Amazon Expands Textbook Rental Program to Print Books

In News by Edward Nawotka

By Publishing Perspectives

Amazon.com is giving struggling with the high cost of college textbooks yet another alternative textbook rental option, with the launch of its new print textbook rental program. This follows the launch of its digital textbook rental program last year.

According to Amazon’s textbook rental FAQ, students will be allowed to use a textbook for up to 130 days, with a 15-day extension available at extra cost. Students are responsible for standard shipping costs of the book; Amazon covers the costs of returning it. (Of course savvy students can also take advantage of free Amazon Prime membership for six months, which will offer them free two day shipping.) And while students are allowed a minimum amount of highlighting and writing in the textbook, if Amazon determines that the book is no longer in rentable condition, the student will be charged for the full purchase price (less rental fees) and the book will be returned.

Amazon says that the fees it is charging to rent the books can save students up to 70% compared with retail prices. According to the LA Times, for example, the 2011 textbook, Intermediate Accounting, by Donald E. Kieso is offered in both rental programs. A new hardcover copy of the book sells for $195.47. The rental fee is $57 for a print copy; $53.79 in digital.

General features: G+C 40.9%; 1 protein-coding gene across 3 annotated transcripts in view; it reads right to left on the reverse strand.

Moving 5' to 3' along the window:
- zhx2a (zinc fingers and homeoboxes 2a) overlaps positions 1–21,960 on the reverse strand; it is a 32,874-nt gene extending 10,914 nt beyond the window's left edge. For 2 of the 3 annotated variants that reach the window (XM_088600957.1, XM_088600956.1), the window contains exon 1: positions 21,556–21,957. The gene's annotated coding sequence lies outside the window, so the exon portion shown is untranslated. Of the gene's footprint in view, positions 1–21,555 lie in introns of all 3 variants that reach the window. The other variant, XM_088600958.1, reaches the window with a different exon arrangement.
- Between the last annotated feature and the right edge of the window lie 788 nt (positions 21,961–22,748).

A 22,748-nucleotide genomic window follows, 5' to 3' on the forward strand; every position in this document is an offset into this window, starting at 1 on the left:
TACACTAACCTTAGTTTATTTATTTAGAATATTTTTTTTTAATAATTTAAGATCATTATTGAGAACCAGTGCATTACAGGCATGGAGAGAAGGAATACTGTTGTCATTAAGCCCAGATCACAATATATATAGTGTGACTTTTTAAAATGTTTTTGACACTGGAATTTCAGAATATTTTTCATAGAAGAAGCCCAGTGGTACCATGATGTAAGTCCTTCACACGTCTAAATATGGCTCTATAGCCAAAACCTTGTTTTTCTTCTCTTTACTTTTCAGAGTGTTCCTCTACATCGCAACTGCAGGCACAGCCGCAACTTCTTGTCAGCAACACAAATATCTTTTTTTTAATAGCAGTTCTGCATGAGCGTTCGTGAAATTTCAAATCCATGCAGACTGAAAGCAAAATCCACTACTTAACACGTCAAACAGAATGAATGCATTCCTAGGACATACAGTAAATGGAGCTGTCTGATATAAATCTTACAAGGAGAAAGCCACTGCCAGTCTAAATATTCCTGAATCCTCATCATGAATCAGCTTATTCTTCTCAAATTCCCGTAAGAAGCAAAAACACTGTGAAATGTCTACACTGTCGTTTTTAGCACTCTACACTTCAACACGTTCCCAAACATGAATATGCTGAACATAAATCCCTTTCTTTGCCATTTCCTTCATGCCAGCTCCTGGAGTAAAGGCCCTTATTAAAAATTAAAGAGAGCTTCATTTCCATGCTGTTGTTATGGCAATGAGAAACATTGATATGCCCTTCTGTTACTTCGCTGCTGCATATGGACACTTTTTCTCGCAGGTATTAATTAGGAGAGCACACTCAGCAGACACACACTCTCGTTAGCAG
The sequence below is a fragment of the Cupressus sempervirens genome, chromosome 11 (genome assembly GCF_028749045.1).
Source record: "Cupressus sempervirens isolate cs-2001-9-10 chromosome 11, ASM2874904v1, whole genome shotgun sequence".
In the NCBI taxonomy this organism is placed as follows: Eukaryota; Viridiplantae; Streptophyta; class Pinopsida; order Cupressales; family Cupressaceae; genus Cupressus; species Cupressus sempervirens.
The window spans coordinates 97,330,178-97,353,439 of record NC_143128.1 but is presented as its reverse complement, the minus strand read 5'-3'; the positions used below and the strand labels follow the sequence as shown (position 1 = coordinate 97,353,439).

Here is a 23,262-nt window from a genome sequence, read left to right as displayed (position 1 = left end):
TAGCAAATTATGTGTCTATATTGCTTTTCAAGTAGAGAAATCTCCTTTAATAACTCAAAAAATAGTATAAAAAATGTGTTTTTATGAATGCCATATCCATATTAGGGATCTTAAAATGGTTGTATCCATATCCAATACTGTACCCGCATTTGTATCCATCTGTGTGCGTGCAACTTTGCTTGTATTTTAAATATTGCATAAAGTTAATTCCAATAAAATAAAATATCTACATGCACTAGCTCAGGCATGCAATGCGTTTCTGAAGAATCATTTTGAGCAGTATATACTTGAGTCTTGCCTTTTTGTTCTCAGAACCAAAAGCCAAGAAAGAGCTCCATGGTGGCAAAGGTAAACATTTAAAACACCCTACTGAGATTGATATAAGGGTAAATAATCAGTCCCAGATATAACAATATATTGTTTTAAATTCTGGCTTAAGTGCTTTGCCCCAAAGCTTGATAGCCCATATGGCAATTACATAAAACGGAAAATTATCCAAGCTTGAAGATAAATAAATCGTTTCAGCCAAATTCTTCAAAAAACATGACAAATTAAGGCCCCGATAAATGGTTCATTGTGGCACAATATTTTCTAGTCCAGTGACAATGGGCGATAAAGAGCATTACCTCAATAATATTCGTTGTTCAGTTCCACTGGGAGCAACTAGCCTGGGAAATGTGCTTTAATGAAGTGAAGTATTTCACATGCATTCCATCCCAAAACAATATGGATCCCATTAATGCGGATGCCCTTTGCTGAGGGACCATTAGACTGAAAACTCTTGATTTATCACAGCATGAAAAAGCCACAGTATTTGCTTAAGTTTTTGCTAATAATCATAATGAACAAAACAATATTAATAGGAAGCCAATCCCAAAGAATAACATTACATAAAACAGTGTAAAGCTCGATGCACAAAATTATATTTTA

“College is expensive, and students are always looking for ways to save money on textbooks,” said Ripley MacDonald, Amazon’s director of textbooks, in a press release. “So no matter if a student wants to buy or rent their textbooks, Amazon can be their one-stop shop.”

Amazon is not the first to offer print textbook rental services: companies such as Chegg and Bookrenter have built their businesses around textbook rentals. But then again, Amazon is Amazon, with everything that implies.

About the Author

Edward Nawotka

A widely published critic and essayist, Edward Nawotka serves as a speaker, educator and consultant for institutions and businesses involved in the global publishing and content industries. He was also editor-in-chief of Publishing Perspectives since the launch of the publication in 2009 until January 2016.